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Review: Recycled Firefighter The Fire Hose Sergeant Wallet

By PS Staff

Updated Sep 28, 2020

5 min read

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Everyday carry is a game of balancing personal preferences with necessities. And figuring out what you want, what you need, and how to fit those two together in a compromise is a major part of understanding your own gear. As it turns out, that balance also applied to the design and manufacturing processes of EDC gear, as well. Sometimes, when we’re all very lucky, a brand comes along that stands out from the crowd with a unique selection of offerings to fill a gap in available gear that we didn’t know existed, which is exactly the case with Recycled Firefighter.

The brainchild of an actual 12-year fire fighting veteran, Recycled Fire Fighter actually started as a side project that grew into a fully-fledged career. That growth can be credited, at least in part, to the brand’s unique ethos: to create reliable, durable everyday carry goods using some of the toughest upcycled materials around. That started with the brand’s flagship offering: a minimalist front-pocket wallet called The Fire Hose Sergeant — which we had the pleasure of getting our hands upon for the following in-depth review.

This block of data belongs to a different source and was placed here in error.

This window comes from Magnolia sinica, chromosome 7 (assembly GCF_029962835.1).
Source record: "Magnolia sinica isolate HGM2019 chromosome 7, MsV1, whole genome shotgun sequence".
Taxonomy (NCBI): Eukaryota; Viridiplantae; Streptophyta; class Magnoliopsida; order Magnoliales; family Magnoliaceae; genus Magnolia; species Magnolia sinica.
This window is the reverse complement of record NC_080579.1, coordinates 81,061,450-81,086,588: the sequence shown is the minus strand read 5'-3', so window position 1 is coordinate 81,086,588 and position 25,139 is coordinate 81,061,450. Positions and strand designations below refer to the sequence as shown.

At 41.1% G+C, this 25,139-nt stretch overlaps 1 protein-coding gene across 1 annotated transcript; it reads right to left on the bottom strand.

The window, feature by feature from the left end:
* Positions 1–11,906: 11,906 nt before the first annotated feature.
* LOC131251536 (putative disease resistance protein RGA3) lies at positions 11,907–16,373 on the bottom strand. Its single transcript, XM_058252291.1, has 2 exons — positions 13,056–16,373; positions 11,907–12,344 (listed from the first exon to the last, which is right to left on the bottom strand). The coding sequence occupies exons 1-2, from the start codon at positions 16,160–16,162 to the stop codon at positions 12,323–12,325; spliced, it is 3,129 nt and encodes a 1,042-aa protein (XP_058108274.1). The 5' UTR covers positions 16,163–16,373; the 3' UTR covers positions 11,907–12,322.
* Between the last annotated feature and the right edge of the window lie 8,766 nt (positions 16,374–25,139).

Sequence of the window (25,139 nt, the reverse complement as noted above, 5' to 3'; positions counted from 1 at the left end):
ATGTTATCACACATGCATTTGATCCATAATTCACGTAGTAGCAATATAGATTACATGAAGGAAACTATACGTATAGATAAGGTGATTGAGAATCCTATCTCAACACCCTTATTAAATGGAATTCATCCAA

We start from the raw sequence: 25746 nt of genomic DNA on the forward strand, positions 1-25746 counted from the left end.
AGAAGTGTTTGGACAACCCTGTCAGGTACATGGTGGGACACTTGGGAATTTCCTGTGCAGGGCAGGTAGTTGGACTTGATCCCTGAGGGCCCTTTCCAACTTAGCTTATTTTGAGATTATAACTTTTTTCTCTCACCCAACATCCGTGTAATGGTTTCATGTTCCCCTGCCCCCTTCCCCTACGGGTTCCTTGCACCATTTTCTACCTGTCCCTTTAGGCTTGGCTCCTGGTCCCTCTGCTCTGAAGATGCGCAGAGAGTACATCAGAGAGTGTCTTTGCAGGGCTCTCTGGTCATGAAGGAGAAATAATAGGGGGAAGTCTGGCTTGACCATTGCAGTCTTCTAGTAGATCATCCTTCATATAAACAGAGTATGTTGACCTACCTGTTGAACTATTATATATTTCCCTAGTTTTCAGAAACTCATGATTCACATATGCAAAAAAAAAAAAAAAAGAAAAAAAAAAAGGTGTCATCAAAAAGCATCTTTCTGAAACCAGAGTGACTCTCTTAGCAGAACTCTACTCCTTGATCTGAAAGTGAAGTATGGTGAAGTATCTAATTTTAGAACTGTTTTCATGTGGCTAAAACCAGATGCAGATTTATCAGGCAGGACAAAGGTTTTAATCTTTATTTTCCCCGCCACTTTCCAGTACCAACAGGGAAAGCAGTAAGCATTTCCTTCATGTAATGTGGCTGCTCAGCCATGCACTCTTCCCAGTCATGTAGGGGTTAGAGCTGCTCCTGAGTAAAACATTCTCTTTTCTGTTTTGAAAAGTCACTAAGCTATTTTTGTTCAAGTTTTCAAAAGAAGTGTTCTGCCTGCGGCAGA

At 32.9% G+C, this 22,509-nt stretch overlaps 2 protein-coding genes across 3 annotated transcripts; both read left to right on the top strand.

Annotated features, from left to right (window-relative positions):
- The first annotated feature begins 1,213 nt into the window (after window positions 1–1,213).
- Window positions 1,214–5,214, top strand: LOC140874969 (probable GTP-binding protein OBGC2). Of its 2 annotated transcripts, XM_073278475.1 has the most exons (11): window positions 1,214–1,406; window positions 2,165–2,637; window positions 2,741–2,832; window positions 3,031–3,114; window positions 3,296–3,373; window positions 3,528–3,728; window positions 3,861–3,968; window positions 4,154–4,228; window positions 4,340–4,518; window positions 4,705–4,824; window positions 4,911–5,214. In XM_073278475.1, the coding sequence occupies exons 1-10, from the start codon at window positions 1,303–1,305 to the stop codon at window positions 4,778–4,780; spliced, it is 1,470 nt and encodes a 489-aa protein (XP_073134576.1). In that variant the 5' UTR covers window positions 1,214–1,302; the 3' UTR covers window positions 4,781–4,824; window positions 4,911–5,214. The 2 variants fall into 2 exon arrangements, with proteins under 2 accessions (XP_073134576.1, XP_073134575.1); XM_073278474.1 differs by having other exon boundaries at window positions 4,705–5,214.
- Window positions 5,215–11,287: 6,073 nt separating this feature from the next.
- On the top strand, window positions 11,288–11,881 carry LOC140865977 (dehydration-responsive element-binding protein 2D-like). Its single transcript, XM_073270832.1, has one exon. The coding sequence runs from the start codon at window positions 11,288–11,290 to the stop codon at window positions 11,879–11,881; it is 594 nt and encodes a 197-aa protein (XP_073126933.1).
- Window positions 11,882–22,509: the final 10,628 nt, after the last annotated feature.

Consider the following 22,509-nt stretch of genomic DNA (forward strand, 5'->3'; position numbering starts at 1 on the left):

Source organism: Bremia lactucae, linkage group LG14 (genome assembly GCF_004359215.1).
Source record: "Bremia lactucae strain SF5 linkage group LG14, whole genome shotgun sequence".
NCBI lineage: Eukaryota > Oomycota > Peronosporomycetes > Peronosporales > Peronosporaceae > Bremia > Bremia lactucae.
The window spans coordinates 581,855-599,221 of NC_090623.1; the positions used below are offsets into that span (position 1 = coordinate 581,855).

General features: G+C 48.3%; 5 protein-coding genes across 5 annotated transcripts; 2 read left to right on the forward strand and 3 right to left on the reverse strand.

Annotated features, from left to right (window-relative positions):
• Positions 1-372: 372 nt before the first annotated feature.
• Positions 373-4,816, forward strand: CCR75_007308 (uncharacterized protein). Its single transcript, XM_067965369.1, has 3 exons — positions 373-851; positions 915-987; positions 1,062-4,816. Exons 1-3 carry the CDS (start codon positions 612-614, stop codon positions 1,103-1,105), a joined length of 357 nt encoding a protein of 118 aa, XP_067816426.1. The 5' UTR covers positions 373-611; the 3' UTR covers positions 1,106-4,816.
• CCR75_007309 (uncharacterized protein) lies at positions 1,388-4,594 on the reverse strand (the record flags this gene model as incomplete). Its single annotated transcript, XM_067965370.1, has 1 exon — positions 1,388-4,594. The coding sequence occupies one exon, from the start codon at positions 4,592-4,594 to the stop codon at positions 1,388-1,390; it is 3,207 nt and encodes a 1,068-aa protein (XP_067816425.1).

First Impressions

The very first thing you’re going to notice about the Fire Hose Sergeant is just how small it actually is. Measuring up at just 4″ tall and 2 5/8″ wide, it’s only slightly larger than the credit cards it is meant to carry. However, upon picking it up, it’s also immediately apparent that its small stature is complemented by construction materials that feel wildly durable and rugged. It’s a unique juxtaposition, that this wallet is slim and small while also feeling tough and robust — one that definitely helps this card-carrying front-pocket wallet stand out.

Materials & Craftsmanship

As mentioned, this wallet is quite small — able to fit in the palm of the average person’s hand, in fact. However, it offers a unique value proposition in the materials out of which it was constructed. Yes, it is compact, but it’s also tremendously durable, as it is actually constructed from genuine repurposed fire hose fabric. That means it’s resistant to abrasions, punctures, and it’s even waterproof. Better still, it feels just as formidable as you might think.

It’s important to note, however, that the materials used in its construction are, in fact, upcycled — meaning they were previously used before being turned into a wallet. As such, you should expect some scuffs here and there, but this really only impacts the appearance — not the quality — and even gives it a bit of character and uniqueness (technically, no two can look exactly alike). The fire hose fabric is also supported by stitched-on nylon edges that serve to give the wallet structure and help make the corners a bit less daunting and dangerous. Furthermore, the elastic cash strap attached to the back has both good elasticity and feels plenty substantial, and like it will last for years to come.

On the wallet we handled, however, there was one concerning issue with the craftsmanship. While the wallet feels sturdy, the stitching of the nylon lining around the edges is a touch shoddy and looks like it may have been done hastily. There were also a few loose fibers hanging off. Granted, some of this could be credited to the nature of recycled materials, but it does give it a little bit of a commoditized feel, as though it was produced more for quantity than quality. Still, the issue is an aesthetic one and does not, as far as we can tell, affect the functionality or overall usefulness of the wallet.